How Deep is your Source?


How Deep?


Within the realm of archiving and conservation, free and open licenses are a useful tool to make both the reuse and the preservation of digital art more feasible.[1] Even though it is undeniable that such licenses have an overall positive effect, they do however struggle when it comes to defining the components, materials, and assets that have been involved in the creation of a work. The lingo used in such licenses stems from the world of software and despite its adaptation to cultural works, it still hasn’t got rid of the binary nature of its origin. When a software license requires the access to its source, it refers to the “source code,” a well-known object in the making of software that is easy to define and identify. While this perfectly fits a particular form of art, in particular art that involves computational processes, it is questionable whether this concept of source code can be literally ported to other digital cultural expressions, such as moving or still digital images, sounds, and by extension multimedia and rich media works.
In this paper, I argue that such works require both a media-specific as well as a metaphorical understanding of what source code is in the context of art, music, and design in order to make free and open licenses valuable for conservation, archiving, and of course in-depth study and reappropriation of the former. Behind this challenge lie the issues of accessibility and control with free cultural expressions and open knowledge, and how these compare with their software-centric parent definitions.

A Brief History of Software Freedom

Source code is a collection of computer instructions written using a human-readable computer language.[2] The source code can then be either compiled in machine code and executed manually to perform some tasks as a stand-alone program or as part of a larger software. It can also be interpreted, in which case the source is both translated and executed on the fly. The role of source code in the production and manipulation of software is essential. Its access allows virtually any modification of the latter, whether it is about adding new features or fixing bugs. This importance is best exemplified with the free software movement, and the creation of the Free Software Foundation (FSF) in 1985. Since its very beginning, the goal of the FSF has been to provide an alternative to the proprietary software model that relies specifically on controlling the access to and distribution of source code and compiled software.

“The word ‘free’ in our name does not refer to price; it refers to freedom. First, the freedom to copy a program and redistribute it to your neighbors, so that they can use it as well as you. Second, the freedom to change a program, so that you can control it instead of it controlling you; for this, the source code must be made available to you.”[3]

The foundation, as well as its early attempts to define software freedom, has been an inspiration for many, including Ian Murdock, the founder of the Debian operating system[4]. This influence was further demonstrated as this project grew and published its own free software guidelines, in which crucial importance was given to source code.[5] Eventually, this guideline was modified a few years later to serve as the Open Source definition[6] of the newly founded Open Source Initiative (OSI) which resulted from the 1998 call to embrace the term “open source.”[7] Yet, probably the most important text written on free software is about the four essential freedoms of program users:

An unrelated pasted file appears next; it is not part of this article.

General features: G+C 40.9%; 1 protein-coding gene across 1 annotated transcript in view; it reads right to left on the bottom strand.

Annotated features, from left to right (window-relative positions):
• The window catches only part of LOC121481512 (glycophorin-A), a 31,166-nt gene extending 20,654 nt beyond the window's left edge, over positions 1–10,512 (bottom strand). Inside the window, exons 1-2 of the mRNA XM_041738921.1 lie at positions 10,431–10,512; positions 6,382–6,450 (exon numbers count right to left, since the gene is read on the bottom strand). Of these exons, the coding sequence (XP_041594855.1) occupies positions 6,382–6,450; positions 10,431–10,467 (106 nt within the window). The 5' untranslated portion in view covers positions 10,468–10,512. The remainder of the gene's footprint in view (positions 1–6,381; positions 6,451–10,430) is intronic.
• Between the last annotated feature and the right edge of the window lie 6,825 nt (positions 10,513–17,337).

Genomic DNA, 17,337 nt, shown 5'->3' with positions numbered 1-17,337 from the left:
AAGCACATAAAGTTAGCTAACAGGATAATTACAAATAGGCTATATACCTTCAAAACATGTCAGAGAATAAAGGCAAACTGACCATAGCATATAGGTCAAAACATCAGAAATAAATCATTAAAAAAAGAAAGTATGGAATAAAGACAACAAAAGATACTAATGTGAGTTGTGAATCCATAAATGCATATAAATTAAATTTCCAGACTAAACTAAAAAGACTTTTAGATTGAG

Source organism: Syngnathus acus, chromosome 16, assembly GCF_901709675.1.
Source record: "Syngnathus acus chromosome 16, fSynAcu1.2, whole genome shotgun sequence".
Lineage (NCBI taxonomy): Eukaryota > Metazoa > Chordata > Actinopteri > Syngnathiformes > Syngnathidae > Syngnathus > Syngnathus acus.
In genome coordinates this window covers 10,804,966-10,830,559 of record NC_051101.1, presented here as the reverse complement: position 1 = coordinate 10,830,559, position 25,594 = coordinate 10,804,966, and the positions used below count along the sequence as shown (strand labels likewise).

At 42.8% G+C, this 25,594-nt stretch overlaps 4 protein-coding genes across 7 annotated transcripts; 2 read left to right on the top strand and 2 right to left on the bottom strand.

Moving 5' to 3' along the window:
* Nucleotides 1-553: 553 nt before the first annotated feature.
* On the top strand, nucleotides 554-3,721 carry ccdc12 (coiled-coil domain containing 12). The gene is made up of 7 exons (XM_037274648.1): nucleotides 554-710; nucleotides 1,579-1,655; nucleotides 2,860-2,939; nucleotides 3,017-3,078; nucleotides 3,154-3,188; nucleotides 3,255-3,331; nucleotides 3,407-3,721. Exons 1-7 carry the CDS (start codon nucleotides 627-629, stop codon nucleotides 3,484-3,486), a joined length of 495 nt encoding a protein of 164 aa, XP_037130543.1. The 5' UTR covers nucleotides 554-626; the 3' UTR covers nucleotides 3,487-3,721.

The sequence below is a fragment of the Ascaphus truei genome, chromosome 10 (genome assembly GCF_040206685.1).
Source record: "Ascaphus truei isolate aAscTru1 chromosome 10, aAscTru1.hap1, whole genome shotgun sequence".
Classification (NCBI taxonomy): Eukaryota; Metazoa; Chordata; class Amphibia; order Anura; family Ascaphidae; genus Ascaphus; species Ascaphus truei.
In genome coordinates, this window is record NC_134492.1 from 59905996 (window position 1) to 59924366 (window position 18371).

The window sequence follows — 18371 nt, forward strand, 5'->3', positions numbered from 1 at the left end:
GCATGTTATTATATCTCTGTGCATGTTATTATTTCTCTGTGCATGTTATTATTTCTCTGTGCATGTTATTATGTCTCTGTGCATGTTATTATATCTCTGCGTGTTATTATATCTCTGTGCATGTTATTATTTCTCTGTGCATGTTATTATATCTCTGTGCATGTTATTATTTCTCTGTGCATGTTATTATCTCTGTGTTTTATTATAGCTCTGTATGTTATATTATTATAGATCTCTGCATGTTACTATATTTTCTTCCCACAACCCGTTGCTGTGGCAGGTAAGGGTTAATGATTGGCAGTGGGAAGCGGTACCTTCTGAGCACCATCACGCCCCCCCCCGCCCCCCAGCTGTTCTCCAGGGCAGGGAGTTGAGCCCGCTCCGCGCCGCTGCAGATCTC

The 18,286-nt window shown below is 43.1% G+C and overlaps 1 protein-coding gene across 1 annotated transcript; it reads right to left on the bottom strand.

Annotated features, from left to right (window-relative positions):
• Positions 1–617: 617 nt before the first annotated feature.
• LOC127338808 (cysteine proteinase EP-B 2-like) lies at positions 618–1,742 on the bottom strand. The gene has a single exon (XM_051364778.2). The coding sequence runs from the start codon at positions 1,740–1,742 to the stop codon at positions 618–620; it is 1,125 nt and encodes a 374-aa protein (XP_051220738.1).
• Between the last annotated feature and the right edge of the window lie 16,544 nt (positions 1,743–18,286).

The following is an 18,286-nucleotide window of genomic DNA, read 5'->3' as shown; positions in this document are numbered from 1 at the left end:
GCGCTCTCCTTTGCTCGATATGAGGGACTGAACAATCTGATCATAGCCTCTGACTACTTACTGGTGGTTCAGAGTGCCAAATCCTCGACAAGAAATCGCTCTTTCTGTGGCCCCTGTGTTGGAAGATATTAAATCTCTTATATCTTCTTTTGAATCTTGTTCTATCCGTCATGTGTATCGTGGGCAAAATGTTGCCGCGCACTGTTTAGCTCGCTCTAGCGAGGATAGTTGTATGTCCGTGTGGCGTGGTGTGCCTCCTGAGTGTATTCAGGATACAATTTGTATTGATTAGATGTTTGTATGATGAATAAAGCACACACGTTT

“The freedom to run the program, for any purpose (freedom 0).

The freedom to study how the program works, and adapt it to your needs (freedom 1). Access to the source code is a precondition for this.

The freedom to redistribute copies so you can help your neighbor (freedom 2).

The freedom to improve the program, and release your improvements to the public, so that the whole community benefits. (freedom 3). Access to the source code is a precondition for this.”[8]

According to Bruce Perens, these freedoms established by Richard M. Stallman were only published on the Free Software Foundation website after the creation of the OSI, “as an alternative to the Open Source Definition”[9]. He suggests, however, that they probably existed prior to their online release. As a matter of fact they even existed as three freedoms,[10] which are now numbered 1, 2 and 3. The freedom 0 was added at a later stage.[11]

These parallel efforts from the FSF, Debian, and the OSI work as both a guideline for new, and a filter for existing contracts specific to intellectual property: the licenses. Indeed, good will, manifestos, and announcements are clearly not enough to enforce consistently these visions and definitions. So in order to enable the latter, the license works as a contract between the copyright holder of the source code (for licenses relying on copyright) and its user. It makes sure that software freedom and openness are ensured once the software is published, and at the same time it provides legal mechanisms in case of non-respect of the license.